Chapter 11: The Notion of Computation

Section 3: The Phenomenon of Universality

History of universality

In Greek times it was noted as a philosophical matter that any single human language can be used to describe the same basic range of facts and processes. And with logic introduced as a way to formalize arguments (see page 1099), Gottfried Leibniz in the 1600s considered the idea of setting up a universal language based on logic that would provide a precise description analogous to a mathematical proof of any fact or process. But while Leibniz considered the possibility of checking his descriptions by machine, he apparently did not imagine setting up the analog of a computation in which something is explicitly generated from input that has been given.

The idea of having an abstract procedure that can be fed a range of different inputs had precursors in antiquity in the use of letters to denote objects in geometrical constructions, and in the 1500s in the introduction of symbolic formulas and algebraic variables. But the notion of abstract functions in mathematics reached its modern form only near the end of the 1800s.

At the beginning of the 1800s practical devices such as the player pianos and the Jacquard loom were invented that could in effect be fed different inputs using analogs of punched cards. And in the 1830s Charles Babbage and Ada Lovelace noted that a similar approach could be used to specify the mathematical procedure to be followed by a mechanical calculating machine (see page 1107). But it was somehow assumed that the specification of the procedure must be done quite separately from the specification of the data to which the procedure was to be applied.

Starting in the 1880s attempts to build up both numbers and the operations of arithmetic from logic and set theory began to suggest that both data and procedures could potentially be described in common terms. And in the 1920s work by Moses Schönfinkel on combinators and by Emil Post on string rewriting systems provided fairly concrete examples of this.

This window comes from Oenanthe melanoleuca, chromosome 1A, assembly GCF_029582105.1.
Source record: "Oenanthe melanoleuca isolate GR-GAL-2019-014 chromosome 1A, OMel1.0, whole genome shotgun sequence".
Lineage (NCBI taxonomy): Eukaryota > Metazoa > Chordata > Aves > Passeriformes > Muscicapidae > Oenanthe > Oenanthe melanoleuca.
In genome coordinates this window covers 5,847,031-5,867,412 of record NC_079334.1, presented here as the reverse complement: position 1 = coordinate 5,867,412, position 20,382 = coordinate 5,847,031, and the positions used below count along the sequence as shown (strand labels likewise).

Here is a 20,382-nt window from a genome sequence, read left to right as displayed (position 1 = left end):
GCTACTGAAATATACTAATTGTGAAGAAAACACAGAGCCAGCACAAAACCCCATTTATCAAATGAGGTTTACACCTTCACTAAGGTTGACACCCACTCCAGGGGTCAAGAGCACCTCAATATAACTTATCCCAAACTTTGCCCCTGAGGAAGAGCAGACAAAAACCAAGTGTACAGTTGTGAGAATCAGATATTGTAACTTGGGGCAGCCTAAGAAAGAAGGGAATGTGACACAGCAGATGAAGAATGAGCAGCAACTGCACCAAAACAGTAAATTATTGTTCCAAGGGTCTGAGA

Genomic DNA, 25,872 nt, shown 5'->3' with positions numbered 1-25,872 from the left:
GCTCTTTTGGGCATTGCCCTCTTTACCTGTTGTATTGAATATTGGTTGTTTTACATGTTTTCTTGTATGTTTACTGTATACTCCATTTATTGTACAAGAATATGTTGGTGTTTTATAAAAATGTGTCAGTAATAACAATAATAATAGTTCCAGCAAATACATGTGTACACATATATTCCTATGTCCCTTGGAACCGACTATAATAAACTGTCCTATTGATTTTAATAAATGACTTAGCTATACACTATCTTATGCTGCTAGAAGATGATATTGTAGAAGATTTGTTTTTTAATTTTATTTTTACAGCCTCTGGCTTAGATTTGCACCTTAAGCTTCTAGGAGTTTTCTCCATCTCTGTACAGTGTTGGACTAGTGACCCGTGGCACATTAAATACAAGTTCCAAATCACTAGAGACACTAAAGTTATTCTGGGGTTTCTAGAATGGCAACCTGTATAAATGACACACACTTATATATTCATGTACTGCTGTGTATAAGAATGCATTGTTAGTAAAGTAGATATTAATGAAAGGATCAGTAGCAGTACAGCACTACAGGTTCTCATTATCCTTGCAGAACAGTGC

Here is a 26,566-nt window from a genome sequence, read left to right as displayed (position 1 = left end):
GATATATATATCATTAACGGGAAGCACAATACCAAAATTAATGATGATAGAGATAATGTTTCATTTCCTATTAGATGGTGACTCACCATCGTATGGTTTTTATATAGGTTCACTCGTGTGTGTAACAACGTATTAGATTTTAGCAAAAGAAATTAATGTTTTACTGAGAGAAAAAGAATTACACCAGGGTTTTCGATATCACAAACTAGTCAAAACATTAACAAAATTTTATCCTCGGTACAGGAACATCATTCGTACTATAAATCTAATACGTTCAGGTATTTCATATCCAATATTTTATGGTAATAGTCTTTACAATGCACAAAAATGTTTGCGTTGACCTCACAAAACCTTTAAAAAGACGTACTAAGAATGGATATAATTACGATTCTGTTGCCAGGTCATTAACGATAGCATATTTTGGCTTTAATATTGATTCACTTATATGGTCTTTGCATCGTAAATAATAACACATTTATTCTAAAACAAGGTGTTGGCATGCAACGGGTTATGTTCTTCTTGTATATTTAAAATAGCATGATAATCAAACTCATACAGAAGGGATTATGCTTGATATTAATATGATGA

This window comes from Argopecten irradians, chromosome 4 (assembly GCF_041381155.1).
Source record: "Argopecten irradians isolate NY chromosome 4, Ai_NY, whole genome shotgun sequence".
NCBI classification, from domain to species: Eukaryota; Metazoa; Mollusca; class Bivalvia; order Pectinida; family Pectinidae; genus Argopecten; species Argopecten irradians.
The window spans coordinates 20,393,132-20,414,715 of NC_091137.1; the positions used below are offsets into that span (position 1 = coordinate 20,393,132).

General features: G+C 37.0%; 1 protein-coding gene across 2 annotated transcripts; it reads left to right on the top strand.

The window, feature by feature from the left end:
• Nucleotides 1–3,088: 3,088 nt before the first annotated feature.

In 1930 Kurt Gödel used the same basic idea to set up Gödel numbers to encode logical and other procedures as numbers. (Leibniz had in fact already done this for basic logic expressions in 1679.) But Gödel then took the crucial step of showing that the process of finding outputs from all such procedures could in effect be viewed as equivalent to following relations of logic and arithmetic—thus establishing that these relations are in a certain sense universal (see page 784). This fact, however, was embedded inside the rather technical proof of Gödel's Theorem, and it was at first not at all clear how specific it might be to the particular mathematical systems considered.

But in 1935 Alonzo Church constructed a system in lambda calculus that he showed could be made to emulate any other system in lambda calculus if given appropriate input, and in 1936 Alan Turing did the same thing for Turing machines. As discussed on page 1125, both Church and Turing argued that the systems they set up would be able to perform any reasonable computation. In both cases, their original motivation was to use this fact to construct an argument that the so-called decision problem (Entscheidungsproblem) of mathematical logic was undecidable (see page 1136). But Turing in particular gradually realized that his notion of universality could be applied to practical computers.

Turing's results were used in the 1940s—notably in the work of Warren McCulloch and Walter Pitts—as a basis for the assertion that electric circuit analogs of neural networks could achieve the sophistication of brains, and this appears to have influenced John von Neumann's thinking about the general programmability of electronic computers. Nevertheless, by the late 1940s, practical computer engineering had also been led to the idea of storing programs—like data—electronically, and in the 1950s it became widely understood that general-purpose practical computers could be viewed as universal systems.

Many theoretical investigations of universality were made in the 1950s and 1960s, but gradually the emphasis shifted more towards issues of languages and algorithms.

From Stephen Wolfram: A New Kind of Science [citation]